Positive psychology is so powerful it can change gene expression, according to a paper in PNAS.
A good state of mind, your happiness levels, affect your genes, say academics in psychoneuroimmunology, psychology and psychiatry at UCLA and the University of North Carolina. Different types of happiness have different effects on the human genome, they have determined.
People who have high levels of what is known as eudaimonic well-being - the kind of happiness that comes from having a deep sense of purpose and meaning in life, like Mother Teresa - showed very favorable gene-expression profiles in their immune cells. They had low levels of inflammatory gene expression and strong expression of antiviral and antibody genes.
However, people who had relatively high levels of hedonic well-being — the type of happiness that comes from consummatory self-gratification (celebrities) — actually showed just the opposite. They had an adverse expression profile involving high inflammation and low antiviral and antibody gene expression.
The researchers have experience examining how negative psychology stresses the human genome but in this paper the researchers sought to examine how the human genome might respond to positive psychology. Does positive well-being, the opposite of stress and misery, activate a different kind of gene expression program?
The researchers examined the biological implications of both hedonic and eudaimonic well-being through the lens of the human genome. Studies have found that circulating immune cells show a systematic shift in baseline gene-expression profiles during extended periods of stress, threat or uncertainty. Known by those in the social genomics field as conserved transcriptional response to adversity, or CTRA, this shift is characterized by an increased expression of genes involved in inflammation and a decreased expression of genes involved in antiviral responses.
This response, said UCLA School of Medicine researcher Steven W. Cole, likely evolved to help the immune system counter the changing patterns of microbial threat that were ancestrally associated with changing socio-environmental conditions; these threats included bacterial infection from wounds caused by social conflict and an increased risk of viral infection associated with social contact. Human social genomics has sought to identify the types of genes that are subject to social-environmental regulation, the neural and molecular mechanisms that mediate the effects of social processes on gene expression.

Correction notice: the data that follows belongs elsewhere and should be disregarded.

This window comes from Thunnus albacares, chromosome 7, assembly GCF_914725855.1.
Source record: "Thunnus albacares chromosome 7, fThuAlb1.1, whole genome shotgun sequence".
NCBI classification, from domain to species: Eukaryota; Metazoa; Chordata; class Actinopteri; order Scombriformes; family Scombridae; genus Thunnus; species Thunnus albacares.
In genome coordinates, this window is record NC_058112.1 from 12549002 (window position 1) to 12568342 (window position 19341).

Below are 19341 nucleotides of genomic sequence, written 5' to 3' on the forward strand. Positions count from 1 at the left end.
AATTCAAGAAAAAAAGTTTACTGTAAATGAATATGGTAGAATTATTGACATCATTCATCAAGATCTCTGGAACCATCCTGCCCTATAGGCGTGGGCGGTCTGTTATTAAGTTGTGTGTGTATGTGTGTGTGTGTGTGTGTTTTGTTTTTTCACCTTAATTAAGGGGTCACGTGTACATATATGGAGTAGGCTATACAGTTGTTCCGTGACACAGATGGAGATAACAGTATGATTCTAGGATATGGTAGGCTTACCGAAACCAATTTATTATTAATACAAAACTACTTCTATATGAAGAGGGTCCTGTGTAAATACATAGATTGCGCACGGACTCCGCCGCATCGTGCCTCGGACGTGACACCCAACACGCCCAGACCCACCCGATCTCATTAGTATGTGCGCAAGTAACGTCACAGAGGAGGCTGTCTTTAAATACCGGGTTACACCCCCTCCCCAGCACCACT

"But in contemporary society and our very different environment, chronic activation by social or symbolic threats can promote inflammation and cause cardiovascular, neurodegenerative and other diseases and can impair resistance to viral infections," said Cole, the senior author of the research.
In the present study, the researchers drew blood samples from 80 healthy adults who were assessed for hedonic and eudaimonic well-being, as well as potentially confounding negative psychological and behavioral factors. The team used the CTRA gene-expression profile to map the potentially distinct biological effects of hedonic and eudaimonic well-being.
And while those with eudaimonic well-being showed favorable gene-expression profiles in their immune cells and those with hedonic well-being showed an adverse gene-expression profile, "people with high levels of hedonic well-being didn't feel any worse than those with high levels of eudaimonic well-being," Cole said. "Both seemed to have the same high levels of positive emotion. However, their genomes were responding very differently even though their emotional states were similarly positive.
"What this study tells us is that doing good and feeling good have very different effects on the human genome, even though they generate similar levels of positive emotion," he said. "Apparently, the human genome is much more sensitive to different ways of achieving happiness than are conscious minds."
Barbara L. Fredrickson, Karen M. Grewen, Kimberly A. Coffey, Sara B. Algoe, Ann M. Firestine, Jesusa M. G. Arevalo, Jeffrey Ma, and Steven W. Cole, 'A functional genomic perspective on human well-being', PNAS July 29, 2013 doi: 10.1073/pnas.1305419110